Mr Trebeck uses this time to escape (its shot dark so I can't quite work out how he managed to do this), finds Van Dyke and intern. Van Dyke is injured, falls asleep. What follows is the most disturbing scene in the film, a love scene between Mr Trebeck and the intern literally young enough to be his daughter. She shows way too much flesh for it simply to be romantic and you'll likely feel dirty after seeing the event. Mr Trebeck looks confused and embarrassed throughout. After this Van Dyke wakes, gets hold of a chainsaw, goes after his family.

Film reaches its conclusion with Van Dyke and intern fighting and killing many monsters with chainsaws and guns. Mr Trebeck stands in the centre of the room, sadly shakes his head through-out. Eventually the monsters get the idea and stop attacking. The family is saved and Mr Trebeck faces down Wheatley.

Wheatley has his own people to protect him, who Mr Trebeck and the monsters destroy, before Mr Trebeck and Wheatley engaging in a five minute brutal show-down, one of the best ever done on such a budget, the one moment where the director and writers are in the same film. The fighters literally tear one another apart before Mr Trebeck wins and titles suddenly appear. No mention is made of what happens to the monsters, to the now murderous president, to the comely young intern and Mr Trebeck. It is left to you imagination and is a tad unsatisfying.

So there you have it. I Spite Your Father, Sir is one of the odder late films of Mr Trebeck. It is worth a look for its cultish scenes, even is its a bit paceless. But still far superior to most of the muck contaminating our screens today.

Monday, 4 August 2008

Tomorrow I Renege Appreciation

Tomorrow I Renege, along with the at times sublime circus-based film, I Fear None, was a late career rejoinder for dead action hero Dalton Trebeck.

I Fear None, which has gotten many a late appreciation, mainly due to the sudden fame of the auteurist darling Shaun Decassey, director that recent interminable foreign-language Oscar nominated, near-silent begging Buddhist bore The Sadness Of Oliver Sedare. This was a film worked following a failed suicide attempt on the set of I Fear None, after many a strange event during that filming. Yet while odd, with its many zombie images, the somnambulist Mr Trebeck images being excellent, I find it a tad pretentious. Tomorrow I Renege, from exiled junkie genius Warwick Jehane, really goes for all the pared down existential delights that Trebeck, with the right material, could muster.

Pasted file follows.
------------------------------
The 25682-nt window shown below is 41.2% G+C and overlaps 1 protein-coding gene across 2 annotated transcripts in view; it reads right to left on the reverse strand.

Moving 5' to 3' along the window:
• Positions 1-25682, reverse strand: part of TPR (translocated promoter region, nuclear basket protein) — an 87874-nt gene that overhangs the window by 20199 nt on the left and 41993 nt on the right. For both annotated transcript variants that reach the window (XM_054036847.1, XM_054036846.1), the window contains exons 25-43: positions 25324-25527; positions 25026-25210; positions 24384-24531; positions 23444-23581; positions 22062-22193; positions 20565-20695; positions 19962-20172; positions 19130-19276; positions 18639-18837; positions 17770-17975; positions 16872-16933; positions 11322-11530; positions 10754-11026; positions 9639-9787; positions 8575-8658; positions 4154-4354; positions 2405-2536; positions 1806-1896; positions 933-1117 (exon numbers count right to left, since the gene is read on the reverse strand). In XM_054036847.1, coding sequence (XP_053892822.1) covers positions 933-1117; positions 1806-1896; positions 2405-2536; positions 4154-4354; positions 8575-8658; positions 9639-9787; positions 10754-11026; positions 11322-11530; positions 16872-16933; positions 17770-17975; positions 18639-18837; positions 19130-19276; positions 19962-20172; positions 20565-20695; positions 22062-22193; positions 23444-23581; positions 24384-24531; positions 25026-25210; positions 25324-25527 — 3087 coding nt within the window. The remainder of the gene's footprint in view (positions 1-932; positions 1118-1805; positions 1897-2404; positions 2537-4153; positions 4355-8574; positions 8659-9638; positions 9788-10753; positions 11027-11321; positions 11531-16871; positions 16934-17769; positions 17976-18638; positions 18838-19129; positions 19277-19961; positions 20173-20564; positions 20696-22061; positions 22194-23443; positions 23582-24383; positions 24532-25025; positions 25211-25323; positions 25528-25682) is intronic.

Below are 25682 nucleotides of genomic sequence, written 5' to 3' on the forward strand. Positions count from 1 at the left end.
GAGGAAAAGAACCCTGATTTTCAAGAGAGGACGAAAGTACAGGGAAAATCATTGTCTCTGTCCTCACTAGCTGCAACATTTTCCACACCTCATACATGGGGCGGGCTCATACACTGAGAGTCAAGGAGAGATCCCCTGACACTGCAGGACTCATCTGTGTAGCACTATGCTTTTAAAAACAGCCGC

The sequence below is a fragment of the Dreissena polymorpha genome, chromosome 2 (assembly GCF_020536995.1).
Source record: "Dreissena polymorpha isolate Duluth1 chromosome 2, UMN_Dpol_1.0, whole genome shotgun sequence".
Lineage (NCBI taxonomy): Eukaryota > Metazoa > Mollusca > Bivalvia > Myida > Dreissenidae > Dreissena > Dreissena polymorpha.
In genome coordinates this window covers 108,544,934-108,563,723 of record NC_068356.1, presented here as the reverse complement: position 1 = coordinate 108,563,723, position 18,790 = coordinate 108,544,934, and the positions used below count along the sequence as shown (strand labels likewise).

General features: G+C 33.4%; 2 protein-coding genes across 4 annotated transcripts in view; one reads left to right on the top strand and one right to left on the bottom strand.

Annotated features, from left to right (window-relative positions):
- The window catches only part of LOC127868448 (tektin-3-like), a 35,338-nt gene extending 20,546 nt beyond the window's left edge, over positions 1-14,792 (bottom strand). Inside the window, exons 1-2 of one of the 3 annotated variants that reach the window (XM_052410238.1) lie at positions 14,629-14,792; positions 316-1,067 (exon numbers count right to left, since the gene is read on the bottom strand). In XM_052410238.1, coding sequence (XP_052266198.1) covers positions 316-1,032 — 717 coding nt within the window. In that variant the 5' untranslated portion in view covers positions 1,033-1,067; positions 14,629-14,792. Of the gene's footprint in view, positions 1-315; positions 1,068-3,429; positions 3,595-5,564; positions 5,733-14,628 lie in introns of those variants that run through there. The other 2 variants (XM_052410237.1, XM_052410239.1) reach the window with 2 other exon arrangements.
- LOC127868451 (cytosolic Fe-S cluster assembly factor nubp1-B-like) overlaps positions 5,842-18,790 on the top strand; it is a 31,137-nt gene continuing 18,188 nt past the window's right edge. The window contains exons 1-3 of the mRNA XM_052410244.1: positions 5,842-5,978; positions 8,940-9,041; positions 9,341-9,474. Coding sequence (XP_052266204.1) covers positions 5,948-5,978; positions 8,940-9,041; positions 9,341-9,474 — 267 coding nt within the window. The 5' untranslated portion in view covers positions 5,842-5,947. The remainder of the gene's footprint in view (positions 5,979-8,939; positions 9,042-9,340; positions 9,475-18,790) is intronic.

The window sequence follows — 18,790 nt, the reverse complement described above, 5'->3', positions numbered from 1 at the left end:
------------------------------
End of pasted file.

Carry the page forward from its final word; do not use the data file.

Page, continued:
Coming on like Speed meets Le Samurai, beginning with a brutal shoot-em-up through an airport terminal , Trebeck on one side, the sublime and also late Mr Dirk Michael Wheatley on the other, two men running to the side and firing at each other ungodly amounts of bullets. Men, women, children, old people all caught in the cross-fire, brutally gunned down, either between Trebeck and Wheatly or are in the background. Further madness ensues as Trebeck decides to hunt down Wheatley, which propels the rest of this marvellous, blood-soaked epic. Trebeck pummels Wheatley family members, dogs cats, little sister, transgendered grandfather in both Paris and LA, has emotive, very violent cat and mouse games, civilians garroted and sliced up by the dozen for making wrong turns, before Dalton seemingly kills his prey. This is half an hour in folks. Next jump two years, Trebeck undercover in Columbia, a heroin shipper with lots of gold around his neck, killing an innocent family at the start to prove his worth to a latino scumbag, an overweight Gabriel Van Dyke, portraying Jerry Perperson, best bud to our hero, his link to the outside world. Obviously Wheatley ain't dead, starts his own cat and mouse murderathon through undercover and stationed agents protecting Trebeck, Trebeck hitting back hard with vicious murders of his own, against his target's enemies, starting a drug war while he tracks down grinning crazy-eyed psycho Wheatley. Van Dyke escapes much escapes before being literally blown to pieces, as this middle section ends with a Scarface can s**k my d**k blowupathon, mega-massacre, which has flying midgets, kung fu fights on flying doors, hitmen with new-born babies strapped onto body as they shoots at Dalton, yelling wouldn‘t shoot a baby would you. Damn right he would. Dalton barely makes it out, disappears from his own people, getting ready for payback. Wheatley has stolen steals tons of drugs, disappears after making the target attack Trebeck at his own home base, is tracked to small-town America, leading to a stalking scene in a mall that leaves many dead, before Dalton tracks Wheatley through a forest, literally talking Wheatley apart limb from limb. Things could have gotten dodgy with the revelation that Dalton had stolen Wheatley's identity, smashed his face up years before, and Wheatley was in fact the agent but it all makes perfect sense in the context.